02 Jun 2008 Rush Limbaugh’s Take on NCPPR’s Lieberman-Warner Poll
Rush Limbaugh discussed the National Center for Public Policy Research’s poll on the Lieberman-Warner cap and trade bill Friday. He also discussed a poll on energy production and prices conducted by Gallup.
Debate on Lieberman-Warner in the U.S. Senate is expected to begin today.
From RushLimbaugh.com, an excerpt:
…A couple of interesting polls. First off, Gallup poll. It’s an energy poll. It’s out today on gasoline prices. It has some interesting findings. Americans want increased domestic production, even if it means opening areas that are now off limits. The Gallup poll found the majority of 57% to 41% of Americans support drilling in US coastal and wilderness areas, which are now off limits. By comparison, by the way, in a more specific Gallup poll taken in March three years ago; a majority of Americans, 53%, was opposed to opening ANWR for oil production. So there has been a big shift. Despite the onslaught from the Drive-By Media and both presidential candidates, an overwhelming majority of Americans oppose rationing. A slight majority, 53%, support price controls on gasoline, but an overwhelming majority, 79%, oppose the rationing of gasoline that would result from price controls, and unlike some in Congress, most Americans don’t blame Big Oil. Despite recent high-profile hearings with oil company executives, the percentage of Americans blaming the oil companies for skyrocketing gas prices fell from 34% to 20%.
That’s the Gallup poll. Now, here’s another one. This poll is the National Center for Public Policy Research. Their poll found that an overwhelming majority of Americans oppose Warner-Lieberman, the cap-and-trade bill that attacks the US economy when they learned about the impact on gasoline and electricity prices. Sixty-five percent of Americans reject spending even a penny more for gasoline in an effort to reduce greenhouse gas emissions. Does this jibe with what you think? This kind of surprises me. Sixty-five percent of Americans — this is the National Center for Public Policy Research poll — reject spending even a penny more for gasoline in an effort to reduce greenhouse gas emissions? Seventy-one percent of Americans reject spending more for electricity, with 16% opposing spending any more than 12% extra for electricity. When gasoline and electricity price increases are taken together, 90% of the American people reject Lieberman-Warner’s plan and its costs, even at the low range of the projecting costs. Now, I think this poll is a bit different than most other standard Drive-By Media polls, because what the National Center for Public Policy Research did is they went out and said, ‘Okay, here’s what Warner-Lieberman will do, and here’s what it’s going to cost you.’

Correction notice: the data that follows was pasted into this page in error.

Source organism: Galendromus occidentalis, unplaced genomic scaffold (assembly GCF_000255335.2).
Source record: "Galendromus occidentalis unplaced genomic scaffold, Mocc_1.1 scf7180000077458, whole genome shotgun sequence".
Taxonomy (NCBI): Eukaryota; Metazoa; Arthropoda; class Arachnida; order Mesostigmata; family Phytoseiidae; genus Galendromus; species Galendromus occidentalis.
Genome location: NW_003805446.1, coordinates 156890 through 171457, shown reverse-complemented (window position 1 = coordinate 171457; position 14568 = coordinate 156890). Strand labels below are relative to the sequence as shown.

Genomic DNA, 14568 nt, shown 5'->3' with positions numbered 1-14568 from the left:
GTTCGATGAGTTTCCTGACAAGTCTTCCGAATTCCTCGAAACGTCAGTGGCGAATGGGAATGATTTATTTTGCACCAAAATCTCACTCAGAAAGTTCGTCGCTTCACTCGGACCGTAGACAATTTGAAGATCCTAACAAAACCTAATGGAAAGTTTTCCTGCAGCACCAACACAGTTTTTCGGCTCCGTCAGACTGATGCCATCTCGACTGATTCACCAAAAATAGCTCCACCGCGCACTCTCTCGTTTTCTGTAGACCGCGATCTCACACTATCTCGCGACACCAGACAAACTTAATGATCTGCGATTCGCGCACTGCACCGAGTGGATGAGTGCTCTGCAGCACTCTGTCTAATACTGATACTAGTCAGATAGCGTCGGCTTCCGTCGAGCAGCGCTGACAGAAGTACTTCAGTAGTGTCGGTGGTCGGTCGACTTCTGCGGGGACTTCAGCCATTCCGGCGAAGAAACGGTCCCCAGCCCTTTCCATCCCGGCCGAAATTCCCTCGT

Then they asked the question, ‘Do you support paying higher gasoline prices to reduce greenhouse gas emissions?’ Sixty-five percent of the American people said no. The Gallup poll, I don’t know how this one was conducted. I’ve got the full poll. I just haven’t clicked on the link to get the questions. But both polls surprise me because the public perception is like Vaclav Klaus said a couple days ago when he was at the National Press Club doing a speech, the Czech Republic president. He said (paraphrased), ‘We’ve lost. The facts don’t matter. The facts do not matter now in the global warming debate.’ Well, maybe they do. Maybe they do. I’m under the impression that over half the American people have bought into this. But I don’t think that’s true. I think all of the media has bought into it. We played those sound bites of poor old Juan Williams who had no clue, no clue that environmentalism is an ideological advancement, that it’s liberal. He had no clue that it was about an expansion of government and a huge attack on individual liberty. He said Vaclav Klaus raised his consciousness on this. Well, that’s good, you know, any time that happens…
I believe Rush Limbaugh is America’s #1 asset on global warming education. He takes the time to understand the science and the economics, and has the talent to explain it understandably and entertainingly. I shudder to think we’re we’d be without Rush.